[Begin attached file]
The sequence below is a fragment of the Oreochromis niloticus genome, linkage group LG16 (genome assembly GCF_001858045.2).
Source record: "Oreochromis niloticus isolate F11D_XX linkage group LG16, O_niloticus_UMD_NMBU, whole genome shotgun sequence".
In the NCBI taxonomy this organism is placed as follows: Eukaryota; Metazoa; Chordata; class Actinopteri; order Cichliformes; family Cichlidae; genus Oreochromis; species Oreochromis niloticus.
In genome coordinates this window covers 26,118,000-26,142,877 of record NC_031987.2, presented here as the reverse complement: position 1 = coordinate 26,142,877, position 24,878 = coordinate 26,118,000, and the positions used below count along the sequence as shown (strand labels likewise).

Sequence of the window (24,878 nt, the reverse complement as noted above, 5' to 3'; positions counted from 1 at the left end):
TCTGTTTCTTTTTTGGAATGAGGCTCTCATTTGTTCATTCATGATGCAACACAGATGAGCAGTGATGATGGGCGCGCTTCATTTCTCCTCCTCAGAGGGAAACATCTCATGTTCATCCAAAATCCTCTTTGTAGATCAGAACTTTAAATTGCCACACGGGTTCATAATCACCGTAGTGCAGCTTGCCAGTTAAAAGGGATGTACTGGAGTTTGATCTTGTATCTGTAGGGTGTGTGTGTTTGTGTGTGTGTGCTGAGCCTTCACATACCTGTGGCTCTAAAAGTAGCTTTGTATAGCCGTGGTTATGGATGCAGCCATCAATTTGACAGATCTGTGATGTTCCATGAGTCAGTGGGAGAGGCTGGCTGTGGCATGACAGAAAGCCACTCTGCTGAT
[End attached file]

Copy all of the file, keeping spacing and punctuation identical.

The sequence below is a fragment of the Oreochromis niloticus genome, linkage group LG16 (genome assembly GCF_001858045.2).
Source record: "Oreochromis niloticus isolate F11D_XX linkage group LG16, O_niloticus_UMD_NMBU, whole genome shotgun sequence".
In the NCBI taxonomy this organism is placed as follows: Eukaryota; Metazoa; Chordata; class Actinopteri; order Cichliformes; family Cichlidae; genus Oreochromis; species Oreochromis niloticus.
In genome coordinates this window covers 26,118,000-26,142,877 of record NC_031987.2, presented here as the reverse complement: position 1 = coordinate 26,142,877, position 24,878 = coordinate 26,118,000, and the positions used below count along the sequence as shown (strand labels likewise).

Sequence of the window (24,878 nt, the reverse complement as noted above, 5' to 3'; positions counted from 1 at the left end):
TCTGTTTCTTTTTTGGAATGAGGCTCTCATTTGTTCATTCATGATGCAACACAGATGAGCAGTGATGATGGGCGCGCTTCATTTCTCCTCCTCAGAGGGAAACATCTCATGTTCATCCAAAATCCTCTTTGTAGATCAGAACTTTAAATTGCCACACGGGTTCATAATCACCGTAGTGCAGCTTGCCAGTTAAAAGGGATGTACTGGAGTTTGATCTTGTATCTGTAGGGTGTGTGTGTTTGTGTGTGTGTGCTGAGCCTTCACATACCTGTGGCTCTAAAAGTAGCTTTGTATAGCCGTGGTTATGGATGCAGCCATCAATTTGACAGATCTGTGATGTTCCATGAGTCAGTGGGAGAGGCTGGCTGTGGCATGACAGAAAGCCACTCTGCTGAT